But problems with the two sentences don’t end here. Dr McCartney suggests that I, as a patient, should have “have full access to my notes”. And I would like to ask the question: Why on earth would I want that? To have a heart attack?! Clinical notes are a very sad and often distressing reading. Always written at full certainty, never offering the patient’s perspective as an equal one, they are only irritating. Offering me to read them is like offering to look at ice cream without the opportunity to eat it.
Let me put it like that: if you negotiate the contents of your notes with me, I don’t need to read them, because I know what’s in them, if you don’t negotiate, I don’t want to read them because it is likely to be unpleasant reading. And as you ponder this, let me add that in a study of psychiatric notes Justyna Ziolkowska and I have not found a single entry which didn’t contain some misrepresentation of what the patient said. To some (and sometimes considerable) extent, what we were reading was pure fiction! And you want to give me access to that? Thanks, but no, thanks.
Except that this is only part of the problem. Are your notes written in a language your patients will understand? Do you, doctors, actually reflect on it? Do you write your notes so that they will be understood by your patients? Not only patients like yourselves, educated, with some access to medicalese, but also those uneducated. If not, why give them access? To show them they don’t understand the intellectual wonders of your writing? Again, thanks, but no, thanks.
But then comes the best. The second of the sentences brought me to my knees. All these considerations, all this information, all these rational decisions I am supposed to take boil down to….what you, my doctor, offer me. It turns out that I don’t make decisions about what’s best for me, about what I think I want, I make decisions about
the rational offers their professionals make.
And when you stop to think about it, I could have saved you the time to read the above. After all, the real and important decision is yours. I only get to choose what you offer. So, please, don’t waste my time, hey?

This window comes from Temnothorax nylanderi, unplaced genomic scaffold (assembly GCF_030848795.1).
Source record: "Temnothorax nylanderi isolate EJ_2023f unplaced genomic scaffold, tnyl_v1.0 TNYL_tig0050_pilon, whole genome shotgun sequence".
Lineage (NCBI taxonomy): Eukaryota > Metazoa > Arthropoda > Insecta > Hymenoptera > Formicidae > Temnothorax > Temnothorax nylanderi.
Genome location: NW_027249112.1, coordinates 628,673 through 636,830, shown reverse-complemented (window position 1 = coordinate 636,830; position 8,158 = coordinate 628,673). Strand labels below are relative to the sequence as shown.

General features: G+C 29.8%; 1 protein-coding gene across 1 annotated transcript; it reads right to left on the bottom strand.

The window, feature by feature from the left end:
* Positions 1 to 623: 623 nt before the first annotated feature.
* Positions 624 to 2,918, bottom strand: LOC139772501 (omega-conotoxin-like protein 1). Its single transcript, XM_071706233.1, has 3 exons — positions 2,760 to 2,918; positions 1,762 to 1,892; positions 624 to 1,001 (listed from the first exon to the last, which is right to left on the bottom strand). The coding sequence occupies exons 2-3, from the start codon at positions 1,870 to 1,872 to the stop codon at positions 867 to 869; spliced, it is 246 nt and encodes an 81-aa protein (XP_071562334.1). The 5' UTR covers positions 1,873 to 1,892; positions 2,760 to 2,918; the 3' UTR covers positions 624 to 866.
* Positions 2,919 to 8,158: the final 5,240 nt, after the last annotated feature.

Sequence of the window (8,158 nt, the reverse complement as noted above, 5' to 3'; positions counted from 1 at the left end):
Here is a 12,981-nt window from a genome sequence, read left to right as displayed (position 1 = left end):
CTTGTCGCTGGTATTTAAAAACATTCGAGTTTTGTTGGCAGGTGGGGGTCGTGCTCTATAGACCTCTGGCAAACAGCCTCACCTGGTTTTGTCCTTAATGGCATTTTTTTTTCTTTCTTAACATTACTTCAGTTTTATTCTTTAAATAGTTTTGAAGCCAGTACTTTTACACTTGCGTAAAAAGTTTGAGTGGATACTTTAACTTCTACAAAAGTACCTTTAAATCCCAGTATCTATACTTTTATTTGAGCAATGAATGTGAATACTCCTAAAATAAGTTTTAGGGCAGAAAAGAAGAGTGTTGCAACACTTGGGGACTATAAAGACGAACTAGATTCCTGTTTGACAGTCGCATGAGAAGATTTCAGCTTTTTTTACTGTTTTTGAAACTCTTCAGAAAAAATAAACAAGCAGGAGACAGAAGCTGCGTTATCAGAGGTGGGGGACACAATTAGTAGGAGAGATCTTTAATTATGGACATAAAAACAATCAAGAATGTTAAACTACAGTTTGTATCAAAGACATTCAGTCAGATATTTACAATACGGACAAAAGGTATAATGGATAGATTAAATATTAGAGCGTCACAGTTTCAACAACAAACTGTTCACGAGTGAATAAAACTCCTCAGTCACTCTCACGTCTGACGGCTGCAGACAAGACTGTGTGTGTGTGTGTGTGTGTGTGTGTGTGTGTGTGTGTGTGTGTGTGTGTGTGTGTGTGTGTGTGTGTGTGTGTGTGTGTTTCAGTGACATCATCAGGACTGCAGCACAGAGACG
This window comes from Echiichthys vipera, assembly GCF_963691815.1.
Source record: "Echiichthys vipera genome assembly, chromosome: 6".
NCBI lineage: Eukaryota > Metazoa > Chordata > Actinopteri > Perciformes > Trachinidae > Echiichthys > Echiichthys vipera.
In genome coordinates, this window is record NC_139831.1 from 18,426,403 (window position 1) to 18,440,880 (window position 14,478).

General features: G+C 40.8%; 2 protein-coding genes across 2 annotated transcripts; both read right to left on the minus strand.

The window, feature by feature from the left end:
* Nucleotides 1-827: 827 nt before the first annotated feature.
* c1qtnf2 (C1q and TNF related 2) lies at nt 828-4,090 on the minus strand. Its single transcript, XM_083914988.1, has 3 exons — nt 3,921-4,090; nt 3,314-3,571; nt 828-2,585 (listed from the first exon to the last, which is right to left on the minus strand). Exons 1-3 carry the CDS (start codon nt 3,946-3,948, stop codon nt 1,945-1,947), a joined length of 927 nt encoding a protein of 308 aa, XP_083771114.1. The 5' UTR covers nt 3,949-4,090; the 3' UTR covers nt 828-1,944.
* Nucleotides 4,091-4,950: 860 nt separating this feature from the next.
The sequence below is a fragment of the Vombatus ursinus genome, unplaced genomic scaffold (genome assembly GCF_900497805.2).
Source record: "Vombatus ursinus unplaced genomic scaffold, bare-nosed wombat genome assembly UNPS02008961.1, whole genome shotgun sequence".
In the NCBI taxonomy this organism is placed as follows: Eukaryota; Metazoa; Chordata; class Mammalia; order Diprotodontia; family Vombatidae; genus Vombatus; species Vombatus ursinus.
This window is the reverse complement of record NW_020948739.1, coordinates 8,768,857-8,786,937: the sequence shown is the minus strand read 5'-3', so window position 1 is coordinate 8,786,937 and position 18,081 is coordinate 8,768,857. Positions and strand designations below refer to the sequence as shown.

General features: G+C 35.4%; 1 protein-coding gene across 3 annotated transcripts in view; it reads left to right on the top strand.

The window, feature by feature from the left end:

Language matters. If you believe my Twitter feed, it matters more than anything else. So, here you have a linguist’s take on two sentences. The two sentences which offer an insight into the contrast between their rhetoric and reality which they construct when you unpick them a bit. And I haven’t even started thinking about reality-reality, you know, about what actually goes on between a real doctor and a real patient.
But this post is not one of disappointment. I actually do appreciate Dr McCartney’s sentiments, they come from the ‘right place’, so to say. The problem is that I would prefer a much more realistic account of the relationship between me and the doctor. A relationship which doesn’t only hold my hand till we’re all mushy. I’d prefer a relationship that understands what you, my doctor, can realistically expect of me and what I can realistically expect of you. You know, like adults do. Only in such a way will we get the rhetoric much closer to ‘reality’, whatever that reality might be.
And perhaps a good way to start would be to begin thinking what reality we – you and me – want. Because I feel that you might still benefit from me actually telling you a thing or two about what I want. And what I want is waaaaay more complex and contextual than saying that ‘patients want information’. You might be surprised to learn that more often than I would expect, I actually don’t and I would prefer if you simply got on with your job and stopped asking questions I have no answers to.